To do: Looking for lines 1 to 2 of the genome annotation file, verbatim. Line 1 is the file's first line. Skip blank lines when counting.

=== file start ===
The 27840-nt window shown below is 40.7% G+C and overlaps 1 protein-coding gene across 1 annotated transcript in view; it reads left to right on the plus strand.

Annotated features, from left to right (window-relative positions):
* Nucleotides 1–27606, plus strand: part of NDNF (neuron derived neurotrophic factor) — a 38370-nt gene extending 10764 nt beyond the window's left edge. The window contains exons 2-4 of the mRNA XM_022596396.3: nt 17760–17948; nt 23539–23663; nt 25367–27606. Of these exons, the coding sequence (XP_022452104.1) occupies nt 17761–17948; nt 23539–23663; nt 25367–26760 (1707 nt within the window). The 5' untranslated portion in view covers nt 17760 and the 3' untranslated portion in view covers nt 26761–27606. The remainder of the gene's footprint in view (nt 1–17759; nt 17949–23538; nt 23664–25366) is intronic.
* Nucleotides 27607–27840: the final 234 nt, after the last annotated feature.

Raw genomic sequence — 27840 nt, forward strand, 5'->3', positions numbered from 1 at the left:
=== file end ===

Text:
The 27840-nt window shown below is 40.7% G+C and overlaps 1 protein-coding gene across 1 annotated transcript in view; it reads left to right on the plus strand.

Annotated features, from left to right (window-relative positions):